Again, he uses – and this is now typical – the terms ‘writers’, ‘researchers’, ‘scholars’, ‘thinkers’ and ‘experts’ interchangeably. And this, of course, opens the door to assertions and claims by many non-trained persons who are either sincerely ‘concerned’ but not trained in objectivity and actual research discipline; or are ‘advocacy’ scientists or scholars and feel that they have a higher purpose than mere (and ‘male’) objectivity and truth; or professionals who have to keep a weather eye on where their funding is coming from (i.e. the government); or entrepreneurs who stand to make more money the more extensive the ‘problem’ is.

All this on top of the fact that the ‘government’ whose statistics are relied upon – when they are relied upon at all – has clearly indicated that it wants this ‘emergency’ to expand.

You see where all this can quickly go. The SO community HAS seen it.

But then he adds other “indicators of victimization” (note ‘indicators’ thereof rather than evidence thereof): computerized records of prosecutors (new in 1986) (which will become a self-fulfilling circular dynamic as prosecutions are skewed by the political pressures); longitudinal studies that follow birth cohorts (“which follow the lives – and potentially ‘the crimes’ – of selected groups over long periods of time”); “self-report surveys” (We’ve already seen those above); archival data from sources such as police, hospital and insurance records; “experimental (laboratory and case studies)” (and We’ve seen what happens as soon as you have a bunch of ‘advocates’ of any sort conducting those); “anecdotal stories” (which are highly unreliable as ‘evidence’ as noted above); and “participant observations” (which are the raw reflections of persons involved in any of the above). (all quotes in this paragraph, p.39)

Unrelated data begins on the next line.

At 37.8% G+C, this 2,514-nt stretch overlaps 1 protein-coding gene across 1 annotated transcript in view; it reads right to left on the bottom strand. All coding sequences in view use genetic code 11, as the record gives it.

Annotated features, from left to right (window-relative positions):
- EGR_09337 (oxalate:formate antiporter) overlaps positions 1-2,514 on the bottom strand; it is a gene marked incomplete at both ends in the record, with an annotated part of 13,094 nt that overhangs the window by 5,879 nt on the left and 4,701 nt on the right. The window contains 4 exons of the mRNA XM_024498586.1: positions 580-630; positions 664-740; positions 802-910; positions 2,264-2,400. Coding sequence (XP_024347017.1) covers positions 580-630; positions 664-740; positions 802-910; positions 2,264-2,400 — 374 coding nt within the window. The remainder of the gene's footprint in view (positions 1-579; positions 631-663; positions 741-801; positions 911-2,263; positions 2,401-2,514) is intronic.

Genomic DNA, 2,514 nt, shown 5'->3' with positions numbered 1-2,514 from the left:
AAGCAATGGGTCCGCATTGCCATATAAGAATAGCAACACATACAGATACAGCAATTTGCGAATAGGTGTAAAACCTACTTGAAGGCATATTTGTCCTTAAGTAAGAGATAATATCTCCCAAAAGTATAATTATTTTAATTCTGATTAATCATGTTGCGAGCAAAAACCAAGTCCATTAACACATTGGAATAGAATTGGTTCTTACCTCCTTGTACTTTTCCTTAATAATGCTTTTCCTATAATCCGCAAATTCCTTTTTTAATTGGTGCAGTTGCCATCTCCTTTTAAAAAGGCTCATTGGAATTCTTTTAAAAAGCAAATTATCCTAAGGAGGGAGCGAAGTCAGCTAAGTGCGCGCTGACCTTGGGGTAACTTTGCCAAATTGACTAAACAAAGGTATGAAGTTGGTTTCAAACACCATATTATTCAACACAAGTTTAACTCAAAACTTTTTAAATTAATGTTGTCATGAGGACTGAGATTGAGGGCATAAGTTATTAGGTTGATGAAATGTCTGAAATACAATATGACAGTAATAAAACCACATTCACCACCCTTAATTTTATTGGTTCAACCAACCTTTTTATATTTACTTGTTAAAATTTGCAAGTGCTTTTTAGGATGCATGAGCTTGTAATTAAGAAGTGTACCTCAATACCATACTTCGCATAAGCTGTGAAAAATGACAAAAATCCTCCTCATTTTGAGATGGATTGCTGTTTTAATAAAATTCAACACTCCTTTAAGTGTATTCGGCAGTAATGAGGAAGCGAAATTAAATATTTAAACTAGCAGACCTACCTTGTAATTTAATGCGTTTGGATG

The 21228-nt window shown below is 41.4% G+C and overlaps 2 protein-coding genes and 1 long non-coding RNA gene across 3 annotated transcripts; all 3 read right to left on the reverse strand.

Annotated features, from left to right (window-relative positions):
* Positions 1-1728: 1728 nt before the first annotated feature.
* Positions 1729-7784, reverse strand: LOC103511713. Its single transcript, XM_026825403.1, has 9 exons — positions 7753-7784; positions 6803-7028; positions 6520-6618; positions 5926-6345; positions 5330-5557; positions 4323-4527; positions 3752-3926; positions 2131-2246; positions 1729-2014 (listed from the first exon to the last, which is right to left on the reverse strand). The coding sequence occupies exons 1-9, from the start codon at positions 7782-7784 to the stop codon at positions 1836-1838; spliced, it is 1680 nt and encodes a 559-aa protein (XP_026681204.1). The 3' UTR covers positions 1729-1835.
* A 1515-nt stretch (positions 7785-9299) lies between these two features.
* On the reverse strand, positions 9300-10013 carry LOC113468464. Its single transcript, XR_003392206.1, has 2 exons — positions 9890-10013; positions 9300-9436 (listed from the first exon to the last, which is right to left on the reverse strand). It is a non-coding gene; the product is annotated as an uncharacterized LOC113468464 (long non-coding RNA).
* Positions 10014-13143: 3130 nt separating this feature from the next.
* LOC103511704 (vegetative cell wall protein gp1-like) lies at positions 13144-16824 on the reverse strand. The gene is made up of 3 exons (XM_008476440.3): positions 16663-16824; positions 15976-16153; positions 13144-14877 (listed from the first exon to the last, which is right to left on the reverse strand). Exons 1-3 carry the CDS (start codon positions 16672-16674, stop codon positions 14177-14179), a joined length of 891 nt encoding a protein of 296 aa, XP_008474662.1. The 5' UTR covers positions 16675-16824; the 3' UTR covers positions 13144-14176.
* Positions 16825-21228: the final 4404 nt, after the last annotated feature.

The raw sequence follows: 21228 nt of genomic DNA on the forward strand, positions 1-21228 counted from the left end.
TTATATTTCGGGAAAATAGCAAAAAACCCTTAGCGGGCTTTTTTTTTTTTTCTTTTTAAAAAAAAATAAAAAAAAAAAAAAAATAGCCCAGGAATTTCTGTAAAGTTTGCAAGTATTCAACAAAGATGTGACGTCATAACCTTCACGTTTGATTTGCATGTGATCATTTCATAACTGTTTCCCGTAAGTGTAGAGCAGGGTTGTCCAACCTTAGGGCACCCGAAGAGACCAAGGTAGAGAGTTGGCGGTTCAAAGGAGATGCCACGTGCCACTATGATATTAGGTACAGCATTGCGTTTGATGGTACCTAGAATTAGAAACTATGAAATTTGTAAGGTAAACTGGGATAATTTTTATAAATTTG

All of the foregoing constitute mostly ‘raw data’ which must be carefully and objectively examined before any accurate conclusions can be drawn. But such ‘detachment’ – like Constitutional due-process strictures – are merely ‘obstructions’ to any advocates for whom “facts don’t matter”, as is famously said.

And all of this came together in a monstrous and virulent goo to create the SO Mania (and to great extent the Domestic Violence Mania that preceded it).

While admitting that reliance on such a hash may result in the “indicators’ tending to “overstate the amount of people involved” yet he concludes that “even by official measures, we must be greatly alarmed by our crime level”. (p.39)

But the crime level has been declining (although the “reporting” – such as it may be termed – is, as he has said, increasing) and was trending in that direction even in the mid-80s.